Read more »
Ed Pollack

Searching the SQL Server query plan cache

February 8, 2016 by

Whenever a query is executed in SQL Server, its execution plan, as well as some useful execution data are placed into the plan cache for future use. This information is a treasure trove of metrics that can allow some very useful insight into your server’s performance and resource consumption. Much of this information would be difficult or impossible to acquire otherwise.

Understanding how to access and use the metadata about query execution will provide us the tools we need to answer questions about our server and gain fascinating performance data. I’ve found myself spending more and more time writing, tweaking, and using queries against the plan cache lately and look forward to sharing these adventures with you!

Read more »
Ed Pollack

The SQL Server Query Store in Action

November 26, 2015 by

Introduction

The Query Store is a new feature in SQL Server 2016 that will greatly improve the process of performance tuning! The biggest limit of the query plan cache and the dynamic management views that relates to it is that it is very temporary. Queries are only accessible for as long as they are in cache, and as a result there is no way to travel back in time to determine what happened at 9am yesterday, or why performance worsened over a week-long period.

Read more »
Brian Bønk Rueløkke

Query Store – the next generation tool for every DBA

November 13, 2015 by

Along with the release of SQL server 2016 CTP 3 now comes the preview of a brand new feature for on premise databases – the Query Store. This feature enables performance monitoring and troubleshooting through the log of executed queries.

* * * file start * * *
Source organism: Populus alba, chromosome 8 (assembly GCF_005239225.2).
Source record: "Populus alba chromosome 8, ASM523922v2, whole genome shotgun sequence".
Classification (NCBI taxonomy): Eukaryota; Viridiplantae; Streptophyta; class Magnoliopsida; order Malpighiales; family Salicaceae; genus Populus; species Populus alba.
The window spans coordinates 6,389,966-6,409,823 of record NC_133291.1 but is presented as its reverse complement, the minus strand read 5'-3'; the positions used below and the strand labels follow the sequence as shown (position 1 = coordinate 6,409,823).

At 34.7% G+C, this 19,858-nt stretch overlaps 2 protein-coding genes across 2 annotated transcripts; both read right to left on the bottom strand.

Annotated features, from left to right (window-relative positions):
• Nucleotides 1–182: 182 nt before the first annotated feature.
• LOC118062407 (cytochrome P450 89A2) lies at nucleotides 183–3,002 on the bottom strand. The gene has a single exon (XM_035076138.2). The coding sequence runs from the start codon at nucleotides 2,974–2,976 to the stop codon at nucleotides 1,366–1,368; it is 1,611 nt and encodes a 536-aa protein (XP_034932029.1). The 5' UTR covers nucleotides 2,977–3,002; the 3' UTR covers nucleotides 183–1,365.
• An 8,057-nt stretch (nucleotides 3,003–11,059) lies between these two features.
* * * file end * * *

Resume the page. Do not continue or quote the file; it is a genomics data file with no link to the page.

This blogpost will cover the following aspects of the Query Store feature:

  • Introduction
  • How to activate it
  • Configuration options
  • What information is found in the Query Store
  • How to use the feature
  • What’s in it for me
Read more »
Milena Petrovic

Frequent query recompilations – a SQL query performance killer – detection

April 11, 2014 by
In the previous part of this article, we presented query recompilation basics. We explained when a query is compiled, when recompiled, and what preferred behavior is. We also showed the how to trigger a recompilation using T-SQL and provided examples. In this part, we will focus on detecting frequent query recompilations and frequently recompiled queries. Read more »
Milena Petrovic

SQL query performance killers – understanding poor database indexing

March 31, 2014 by
SQL Server performance is affected by many factors. The most common SQL Server performance killers are poor database design, poor indexing, poor query design, not reusable execution plans, frequent query recompilation, excessive fragmentation, and more. With these factors present on your machine, even adding additional hardware resources might not help, as these SQL Server performance killers can use all available resources. Read more »
Milena Petrovic

SQL Server query execution plans – Basics

March 15, 2014 by

Why is query execution important for SQL Server performance?

SQL Server performance monitoring depends on the performance goals. The first step in monitoring is to determine optimal performance for your server and create performance trends based on the captured metric information. If performance is not satisfactory, it’s necessary to diagnose performance problems and find their origin. This involves testing how different queries and applications affect performance Read more »